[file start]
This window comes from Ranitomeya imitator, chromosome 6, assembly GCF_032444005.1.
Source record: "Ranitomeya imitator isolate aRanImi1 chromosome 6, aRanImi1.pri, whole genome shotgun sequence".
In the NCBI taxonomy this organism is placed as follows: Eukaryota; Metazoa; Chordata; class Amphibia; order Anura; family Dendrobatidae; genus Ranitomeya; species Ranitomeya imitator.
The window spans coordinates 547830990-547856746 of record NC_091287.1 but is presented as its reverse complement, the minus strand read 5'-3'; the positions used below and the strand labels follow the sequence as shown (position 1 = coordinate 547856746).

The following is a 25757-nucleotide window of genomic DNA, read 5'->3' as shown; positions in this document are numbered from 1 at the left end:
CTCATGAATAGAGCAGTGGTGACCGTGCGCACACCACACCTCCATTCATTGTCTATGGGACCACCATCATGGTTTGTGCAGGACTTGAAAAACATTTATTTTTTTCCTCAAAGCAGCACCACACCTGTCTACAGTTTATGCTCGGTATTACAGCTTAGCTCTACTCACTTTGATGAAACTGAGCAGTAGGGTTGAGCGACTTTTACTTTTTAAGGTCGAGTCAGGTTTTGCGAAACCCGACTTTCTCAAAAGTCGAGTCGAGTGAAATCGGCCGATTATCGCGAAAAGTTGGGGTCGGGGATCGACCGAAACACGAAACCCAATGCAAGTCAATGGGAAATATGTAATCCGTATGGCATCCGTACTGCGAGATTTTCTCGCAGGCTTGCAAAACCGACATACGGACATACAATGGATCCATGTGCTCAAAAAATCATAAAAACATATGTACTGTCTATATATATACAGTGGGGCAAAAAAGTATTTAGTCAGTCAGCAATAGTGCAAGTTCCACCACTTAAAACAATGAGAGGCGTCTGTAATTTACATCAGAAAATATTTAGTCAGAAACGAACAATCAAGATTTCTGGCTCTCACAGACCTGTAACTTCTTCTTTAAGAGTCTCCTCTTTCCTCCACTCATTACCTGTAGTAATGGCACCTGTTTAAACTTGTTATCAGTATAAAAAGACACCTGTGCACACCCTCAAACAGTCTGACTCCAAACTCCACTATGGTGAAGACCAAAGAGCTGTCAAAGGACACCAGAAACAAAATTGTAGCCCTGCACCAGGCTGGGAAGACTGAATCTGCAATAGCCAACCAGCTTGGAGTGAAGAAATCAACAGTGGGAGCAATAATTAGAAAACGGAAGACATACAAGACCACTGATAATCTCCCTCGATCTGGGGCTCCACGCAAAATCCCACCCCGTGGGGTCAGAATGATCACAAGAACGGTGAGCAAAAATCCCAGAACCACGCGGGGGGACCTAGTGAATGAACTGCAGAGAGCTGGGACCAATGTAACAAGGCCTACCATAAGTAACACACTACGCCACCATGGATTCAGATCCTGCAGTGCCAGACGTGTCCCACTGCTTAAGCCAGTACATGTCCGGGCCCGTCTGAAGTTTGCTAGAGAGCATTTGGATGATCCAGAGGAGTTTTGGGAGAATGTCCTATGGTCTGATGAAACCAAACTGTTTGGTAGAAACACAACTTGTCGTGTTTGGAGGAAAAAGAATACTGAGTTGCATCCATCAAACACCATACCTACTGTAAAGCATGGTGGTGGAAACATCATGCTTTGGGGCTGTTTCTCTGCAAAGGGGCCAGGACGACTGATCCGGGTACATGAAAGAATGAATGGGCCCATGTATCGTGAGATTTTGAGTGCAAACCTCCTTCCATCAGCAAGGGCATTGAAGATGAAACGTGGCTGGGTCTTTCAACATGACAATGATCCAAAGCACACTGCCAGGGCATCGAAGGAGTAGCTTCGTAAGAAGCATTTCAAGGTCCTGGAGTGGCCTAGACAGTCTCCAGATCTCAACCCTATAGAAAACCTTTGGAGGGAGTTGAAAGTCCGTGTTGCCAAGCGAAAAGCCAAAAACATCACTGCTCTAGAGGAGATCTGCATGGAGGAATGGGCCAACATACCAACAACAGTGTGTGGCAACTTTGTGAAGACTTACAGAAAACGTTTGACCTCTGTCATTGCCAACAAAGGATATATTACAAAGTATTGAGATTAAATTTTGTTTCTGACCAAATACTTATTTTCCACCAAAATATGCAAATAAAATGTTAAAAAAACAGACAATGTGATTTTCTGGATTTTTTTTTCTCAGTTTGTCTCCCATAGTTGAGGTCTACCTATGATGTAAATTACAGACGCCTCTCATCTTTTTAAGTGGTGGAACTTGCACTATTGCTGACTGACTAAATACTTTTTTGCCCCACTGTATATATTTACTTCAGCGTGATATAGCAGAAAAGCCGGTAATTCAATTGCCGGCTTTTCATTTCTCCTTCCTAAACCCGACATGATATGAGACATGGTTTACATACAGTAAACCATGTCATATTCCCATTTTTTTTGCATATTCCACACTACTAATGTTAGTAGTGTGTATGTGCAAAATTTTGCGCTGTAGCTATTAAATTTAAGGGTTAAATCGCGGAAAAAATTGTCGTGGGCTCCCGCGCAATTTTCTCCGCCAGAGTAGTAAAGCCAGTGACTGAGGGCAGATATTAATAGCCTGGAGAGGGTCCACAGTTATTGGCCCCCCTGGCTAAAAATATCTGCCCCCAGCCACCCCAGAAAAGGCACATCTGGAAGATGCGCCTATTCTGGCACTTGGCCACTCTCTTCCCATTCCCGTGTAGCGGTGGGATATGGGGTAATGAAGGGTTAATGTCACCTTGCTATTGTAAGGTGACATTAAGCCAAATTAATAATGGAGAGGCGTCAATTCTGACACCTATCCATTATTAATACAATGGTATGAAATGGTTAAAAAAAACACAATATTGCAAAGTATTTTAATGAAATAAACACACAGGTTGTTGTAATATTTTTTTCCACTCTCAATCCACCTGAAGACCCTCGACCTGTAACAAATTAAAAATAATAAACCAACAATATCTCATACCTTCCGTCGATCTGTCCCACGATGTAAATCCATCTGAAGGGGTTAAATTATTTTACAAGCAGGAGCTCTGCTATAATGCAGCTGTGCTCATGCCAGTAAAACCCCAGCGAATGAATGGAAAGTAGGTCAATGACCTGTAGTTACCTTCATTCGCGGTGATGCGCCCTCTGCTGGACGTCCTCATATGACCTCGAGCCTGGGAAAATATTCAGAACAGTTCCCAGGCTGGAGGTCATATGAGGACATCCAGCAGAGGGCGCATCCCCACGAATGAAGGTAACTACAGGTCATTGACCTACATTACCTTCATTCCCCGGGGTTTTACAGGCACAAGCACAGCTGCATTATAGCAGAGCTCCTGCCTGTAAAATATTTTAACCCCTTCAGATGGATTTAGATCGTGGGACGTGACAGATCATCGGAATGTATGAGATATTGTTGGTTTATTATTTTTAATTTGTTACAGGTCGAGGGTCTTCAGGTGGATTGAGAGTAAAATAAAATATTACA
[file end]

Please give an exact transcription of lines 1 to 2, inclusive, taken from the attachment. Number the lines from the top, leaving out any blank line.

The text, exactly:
This window comes from Ranitomeya imitator, chromosome 6, assembly GCF_032444005.1.
Source record: "Ranitomeya imitator isolate aRanImi1 chromosome 6, aRanImi1.pri, whole genome shotgun sequence".